In other words, there arises times in capitalism where there is too much production. The main reason why this results in a crisis is that profits decline over time as new technologies are capable of reducing production costs.  For instance, the first railroad in England, which connected Liverpool and Manchester, allowed rail travel at speeds little faster than a bicycle.  But, the railway was highly profitable, offering 9.5% annual dividends, a profitability that would never again be matched by a British railroad (Wolmar, 2007).  Technology quickly improved, resulting in faster trains and more capacity to move goods.  Technological innovation increases production, but also diminishes profits as more money must be invested in new technologies.  Because profits come from wages, there is pressure to decrease wages as profits decline.  This strategy has a long term impact of reducing the spending power of laborers.  Thus, this results in less consumption of goods, or a problem of too much production compared to consumption.  This kind of crisis results in the collapse of companies.  With fewer companies, there is more competition, which also results in less profit margin.  To increase profits, capitalists increase exploitation.  This is exactly what happened in the Long Depression as the few remaining railroad workers experienced a deterioration in wages and conditions.  In the bigger picture, as a result of the Long Depression, capitalism changed, becoming more closely connected to the state and more monopolistic.  During this period, countries also became more protectionist.  For instance, the U.S. had tariff rates of 30%.  Countries also became more colonial and invested more in arms expenditures.  Arguably, this increase in military spending set the stage for WWI (Faulkner, 2012).  Another outcome of the Long Depression was that it enabled the U.S. to emerge as a greater economic power as Britain faltered  (Sassoon, 2013).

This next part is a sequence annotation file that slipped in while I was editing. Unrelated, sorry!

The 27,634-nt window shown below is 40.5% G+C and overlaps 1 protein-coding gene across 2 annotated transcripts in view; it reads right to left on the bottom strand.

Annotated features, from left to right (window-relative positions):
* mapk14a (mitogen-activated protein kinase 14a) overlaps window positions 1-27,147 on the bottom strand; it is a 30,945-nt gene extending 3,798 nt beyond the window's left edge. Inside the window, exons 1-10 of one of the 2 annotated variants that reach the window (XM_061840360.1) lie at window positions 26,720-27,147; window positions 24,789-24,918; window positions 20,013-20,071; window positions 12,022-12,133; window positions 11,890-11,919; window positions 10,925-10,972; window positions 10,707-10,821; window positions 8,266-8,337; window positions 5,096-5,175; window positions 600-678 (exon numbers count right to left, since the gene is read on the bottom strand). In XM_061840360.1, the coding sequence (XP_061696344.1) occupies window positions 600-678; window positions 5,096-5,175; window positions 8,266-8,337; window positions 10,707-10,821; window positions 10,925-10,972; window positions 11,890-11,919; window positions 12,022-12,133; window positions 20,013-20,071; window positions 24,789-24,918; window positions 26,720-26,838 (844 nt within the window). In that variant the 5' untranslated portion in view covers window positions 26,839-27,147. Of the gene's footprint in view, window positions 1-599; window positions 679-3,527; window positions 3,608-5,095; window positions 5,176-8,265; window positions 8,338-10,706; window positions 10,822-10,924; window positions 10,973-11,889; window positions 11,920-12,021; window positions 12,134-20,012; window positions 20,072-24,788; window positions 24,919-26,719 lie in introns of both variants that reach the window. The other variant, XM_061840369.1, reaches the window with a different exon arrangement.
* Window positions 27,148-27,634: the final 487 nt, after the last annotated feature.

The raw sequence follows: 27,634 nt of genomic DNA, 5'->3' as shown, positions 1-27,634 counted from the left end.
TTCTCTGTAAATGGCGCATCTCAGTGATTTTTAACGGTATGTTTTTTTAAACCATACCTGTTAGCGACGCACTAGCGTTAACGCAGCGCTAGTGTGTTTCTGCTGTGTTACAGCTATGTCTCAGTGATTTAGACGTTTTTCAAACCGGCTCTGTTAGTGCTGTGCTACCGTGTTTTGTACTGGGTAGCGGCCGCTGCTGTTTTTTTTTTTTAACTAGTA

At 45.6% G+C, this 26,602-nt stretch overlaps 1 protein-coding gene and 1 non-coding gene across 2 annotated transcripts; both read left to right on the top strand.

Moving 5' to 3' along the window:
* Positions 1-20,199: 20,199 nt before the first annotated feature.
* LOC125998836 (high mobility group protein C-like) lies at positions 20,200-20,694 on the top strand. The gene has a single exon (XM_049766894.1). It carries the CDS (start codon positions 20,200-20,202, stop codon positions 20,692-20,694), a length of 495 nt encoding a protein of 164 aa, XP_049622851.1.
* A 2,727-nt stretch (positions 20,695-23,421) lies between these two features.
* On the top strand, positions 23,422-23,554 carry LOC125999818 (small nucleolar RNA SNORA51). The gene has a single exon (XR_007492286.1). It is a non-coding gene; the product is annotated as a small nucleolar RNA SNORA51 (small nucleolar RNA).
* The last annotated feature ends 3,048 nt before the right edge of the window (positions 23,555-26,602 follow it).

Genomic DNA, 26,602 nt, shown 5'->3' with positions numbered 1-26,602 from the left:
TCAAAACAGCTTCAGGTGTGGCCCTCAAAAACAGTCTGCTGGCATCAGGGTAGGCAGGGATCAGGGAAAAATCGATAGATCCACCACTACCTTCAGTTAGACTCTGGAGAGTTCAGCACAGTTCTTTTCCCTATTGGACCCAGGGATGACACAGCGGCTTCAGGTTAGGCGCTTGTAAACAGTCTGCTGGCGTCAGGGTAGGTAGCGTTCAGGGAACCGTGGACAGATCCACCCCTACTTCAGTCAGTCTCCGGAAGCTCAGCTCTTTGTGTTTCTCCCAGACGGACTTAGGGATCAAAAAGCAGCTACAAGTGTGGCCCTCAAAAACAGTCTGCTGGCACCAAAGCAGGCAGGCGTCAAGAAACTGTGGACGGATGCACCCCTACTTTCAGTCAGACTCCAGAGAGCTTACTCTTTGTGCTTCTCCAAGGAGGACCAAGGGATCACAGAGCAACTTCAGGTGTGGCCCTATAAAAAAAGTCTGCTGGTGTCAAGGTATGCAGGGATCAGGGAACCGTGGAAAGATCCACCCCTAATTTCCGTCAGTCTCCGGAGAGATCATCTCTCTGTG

Besides having an impact on global capitalism, the Long Depression had an impact on the labor movement.   For example, in 1877 wages were cut across various railroad companies.  In May of that year, the Pennsylvania Railroad Company cut wages 10%.  Wages were cut an additional 10% that June.  Pennsylvania Railroad Company also decided to double the length of eastbound trains without increasing the number of crew.  At the same time, The Baltimore and Ohio line reduced the workweek from three to two days and cut the wages of workers making over a dollar by 10%.  Each of these are examples of capitalists trying to extract more relative surplus value from the labor of the workers.  Relative surplus value is the profit gained from reducing wages or increasing the productivity of workers.  Because of these cuts, the workers went on strike.  The Great Railroad Strike was the first general strike in US history and first major railroad strike.  100,000 workers participated by walking off their jobs, destroying property, and halted business (Barga, 2013).  To break the strike, 60,000 militia members were mobilized throughout various states.  In Pittsburg, the local militia actually sided with the strikers so the National Guard was called upon to quell the strike.  Troops fired on a crowd, killing three children and in all, 100 people died in the strike.